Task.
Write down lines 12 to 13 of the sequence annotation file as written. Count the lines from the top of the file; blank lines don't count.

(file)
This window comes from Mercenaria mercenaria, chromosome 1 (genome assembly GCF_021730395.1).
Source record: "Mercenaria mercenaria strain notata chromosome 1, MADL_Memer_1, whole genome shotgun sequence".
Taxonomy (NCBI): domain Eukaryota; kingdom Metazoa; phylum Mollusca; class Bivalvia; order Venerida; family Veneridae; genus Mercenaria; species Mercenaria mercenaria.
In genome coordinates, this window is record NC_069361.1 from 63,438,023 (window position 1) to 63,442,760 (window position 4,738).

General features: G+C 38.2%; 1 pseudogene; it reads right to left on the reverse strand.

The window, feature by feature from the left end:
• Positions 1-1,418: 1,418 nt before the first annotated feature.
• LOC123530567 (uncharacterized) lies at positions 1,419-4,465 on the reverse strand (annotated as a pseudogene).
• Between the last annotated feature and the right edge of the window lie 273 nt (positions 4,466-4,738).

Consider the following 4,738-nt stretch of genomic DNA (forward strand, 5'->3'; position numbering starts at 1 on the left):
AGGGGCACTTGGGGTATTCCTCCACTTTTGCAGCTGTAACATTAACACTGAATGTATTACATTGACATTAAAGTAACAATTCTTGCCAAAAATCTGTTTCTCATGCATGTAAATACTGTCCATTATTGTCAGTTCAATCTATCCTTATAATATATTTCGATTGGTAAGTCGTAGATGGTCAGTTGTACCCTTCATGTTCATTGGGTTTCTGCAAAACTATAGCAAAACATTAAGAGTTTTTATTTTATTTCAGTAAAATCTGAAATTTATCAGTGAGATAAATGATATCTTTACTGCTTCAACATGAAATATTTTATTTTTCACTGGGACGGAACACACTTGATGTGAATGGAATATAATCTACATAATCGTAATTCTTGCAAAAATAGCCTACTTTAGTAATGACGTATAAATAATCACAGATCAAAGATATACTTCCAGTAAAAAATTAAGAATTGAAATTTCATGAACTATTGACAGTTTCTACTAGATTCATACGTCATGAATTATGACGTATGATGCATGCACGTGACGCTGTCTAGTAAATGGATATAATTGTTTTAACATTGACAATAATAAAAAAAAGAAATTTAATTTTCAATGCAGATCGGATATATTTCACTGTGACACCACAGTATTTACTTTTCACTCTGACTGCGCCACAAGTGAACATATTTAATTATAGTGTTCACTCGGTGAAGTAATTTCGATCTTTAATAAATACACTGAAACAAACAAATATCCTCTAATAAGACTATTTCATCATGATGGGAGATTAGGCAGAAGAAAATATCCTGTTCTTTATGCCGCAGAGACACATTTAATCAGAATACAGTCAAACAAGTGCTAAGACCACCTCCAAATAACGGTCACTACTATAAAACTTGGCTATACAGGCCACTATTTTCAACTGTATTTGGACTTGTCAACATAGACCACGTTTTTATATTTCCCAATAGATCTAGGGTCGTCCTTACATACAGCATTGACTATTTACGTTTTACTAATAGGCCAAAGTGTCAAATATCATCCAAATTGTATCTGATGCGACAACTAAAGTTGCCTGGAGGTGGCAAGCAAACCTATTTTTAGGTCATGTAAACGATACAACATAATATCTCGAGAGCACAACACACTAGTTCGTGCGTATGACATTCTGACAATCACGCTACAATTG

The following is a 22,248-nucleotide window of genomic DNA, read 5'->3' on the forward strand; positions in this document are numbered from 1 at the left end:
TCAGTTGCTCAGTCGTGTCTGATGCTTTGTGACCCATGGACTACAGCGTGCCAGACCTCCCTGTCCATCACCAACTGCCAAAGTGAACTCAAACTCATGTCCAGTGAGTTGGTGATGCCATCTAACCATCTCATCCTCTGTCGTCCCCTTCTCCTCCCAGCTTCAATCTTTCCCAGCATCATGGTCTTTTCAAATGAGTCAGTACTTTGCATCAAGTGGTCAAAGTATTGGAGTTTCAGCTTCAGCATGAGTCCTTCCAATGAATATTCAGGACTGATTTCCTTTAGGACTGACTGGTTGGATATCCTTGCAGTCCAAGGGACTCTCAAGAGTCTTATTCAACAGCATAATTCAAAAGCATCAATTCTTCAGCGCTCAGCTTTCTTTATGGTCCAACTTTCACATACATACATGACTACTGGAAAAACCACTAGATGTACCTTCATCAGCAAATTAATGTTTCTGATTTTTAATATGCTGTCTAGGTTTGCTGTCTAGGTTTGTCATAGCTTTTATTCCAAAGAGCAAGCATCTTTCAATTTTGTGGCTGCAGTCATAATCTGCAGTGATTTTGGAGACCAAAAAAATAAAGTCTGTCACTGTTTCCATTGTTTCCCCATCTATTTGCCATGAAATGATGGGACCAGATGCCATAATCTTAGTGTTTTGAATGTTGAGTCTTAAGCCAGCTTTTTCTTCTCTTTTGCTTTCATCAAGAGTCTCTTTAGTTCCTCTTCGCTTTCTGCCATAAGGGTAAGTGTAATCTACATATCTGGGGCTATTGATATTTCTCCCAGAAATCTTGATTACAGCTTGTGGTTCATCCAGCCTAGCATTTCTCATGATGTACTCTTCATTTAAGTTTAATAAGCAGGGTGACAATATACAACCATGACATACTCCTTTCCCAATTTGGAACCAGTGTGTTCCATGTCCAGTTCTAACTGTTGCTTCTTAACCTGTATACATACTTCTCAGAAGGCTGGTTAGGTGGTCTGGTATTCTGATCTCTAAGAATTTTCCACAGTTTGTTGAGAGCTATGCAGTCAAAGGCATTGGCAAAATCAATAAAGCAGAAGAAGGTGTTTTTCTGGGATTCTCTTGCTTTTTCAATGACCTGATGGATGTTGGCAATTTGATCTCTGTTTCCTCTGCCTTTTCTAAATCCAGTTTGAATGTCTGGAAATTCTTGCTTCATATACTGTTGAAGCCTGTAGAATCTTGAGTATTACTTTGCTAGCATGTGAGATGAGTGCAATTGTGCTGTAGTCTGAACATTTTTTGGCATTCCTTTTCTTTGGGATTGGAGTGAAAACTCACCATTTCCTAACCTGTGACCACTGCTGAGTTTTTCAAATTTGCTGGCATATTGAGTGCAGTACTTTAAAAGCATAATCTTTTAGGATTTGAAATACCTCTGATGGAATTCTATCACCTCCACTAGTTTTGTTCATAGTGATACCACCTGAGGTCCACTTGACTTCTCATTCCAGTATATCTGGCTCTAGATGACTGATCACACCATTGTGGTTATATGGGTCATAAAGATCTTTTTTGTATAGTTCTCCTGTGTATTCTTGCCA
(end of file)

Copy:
The following is a 22,248-nucleotide window of genomic DNA, read 5'->3' on the forward strand; positions in this document are numbered from 1 at the left end:
TCAGTTGCTCAGTCGTGTCTGATGCTTTGTGACCCATGGACTACAGCGTGCCAGACCTCCCTGTCCATCACCAACTGCCAAAGTGAACTCAAACTCATGTCCAGTGAGTTGGTGATGCCATCTAACCATCTCATCCTCTGTCGTCCCCTTCTCCTCCCAGCTTCAATCTTTCCCAGCATCATGGTCTTTTCAAATGAGTCAGTACTTTGCATCAAGTGGTCAAAGTATTGGAGTTTCAGCTTCAGCATGAGTCCTTCCAATGAATATTCAGGACTGATTTCCTTTAGGACTGACTGGTTGGATATCCTTGCAGTCCAAGGGACTCTCAAGAGTCTTATTCAACAGCATAATTCAAAAGCATCAATTCTTCAGCGCTCAGCTTTCTTTATGGTCCAACTTTCACATACATACATGACTACTGGAAAAACCACTAGATGTACCTTCATCAGCAAATTAATGTTTCTGATTTTTAATATGCTGTCTAGGTTTGCTGTCTAGGTTTGTCATAGCTTTTATTCCAAAGAGCAAGCATCTTTCAATTTTGTGGCTGCAGTCATAATCTGCAGTGATTTTGGAGACCAAAAAAATAAAGTCTGTCACTGTTTCCATTGTTTCCCCATCTATTTGCCATGAAATGATGGGACCAGATGCCATAATCTTAGTGTTTTGAATGTTGAGTCTTAAGCCAGCTTTTTCTTCTCTTTTGCTTTCATCAAGAGTCTCTTTAGTTCCTCTTCGCTTTCTGCCATAAGGGTAAGTGTAATCTACATATCTGGGGCTATTGATATTTCTCCCAGAAATCTTGATTACAGCTTGTGGTTCATCCAGCCTAGCATTTCTCATGATGTACTCTTCATTTAAGTTTAATAAGCAGGGTGACAATATACAACCATGACATACTCCTTTCCCAATTTGGAACCAGTGTGTTCCATGTCCAGTTCTAACTGTTGCTTCTTAACCTGTATACATACTTCTCAGAAGGCTGGTTAGGTGGTCTGGTATTCTGATCTCTAAGAATTTTCCACAGTTTGTTGAGAGCTATGCAGTCAAAGGCATTGGCAAAATCAATAAAGCAGAAGAAGGTGTTTTTCTGGGATTCTCTTGCTTTTTCAATGACCTGATGGATGTTGGCAATTTGATCTCTGTTTCCTCTGCCTTTTCTAAATCCAGTTTGAATGTCTGGAAATTCTTGCTTCATATACTGTTGAAGCCTGTAGAATCTTGAGTATTACTTTGCTAGCATGTGAGATGAGTGCAATTGTGCTGTAGTCTGAACATTTTTTGGCATTCCTTTTCTTTGGGATTGGAGTGAAAACTCACCATTTCCTAACCTGTGACCACTGCTGAGTTTTTCAAATTTGCTGGCATATTGAGTGCAGTACTTTAAAAGCATAATCTTTTAGGATTTGAAATACCTCTGATGGAATTCTATCACCTCCACTAGTTTTGTTCATAGTGATACCACCTGAGGTCCACTTGACTTCTCATTCCAGTATATCTGGCTCTAGATGACTGATCACACCATTGTGGTTATATGGGTCATAAAGATCTTTTTTGTATAGTTCTCCTGTGTATTCTTGCCA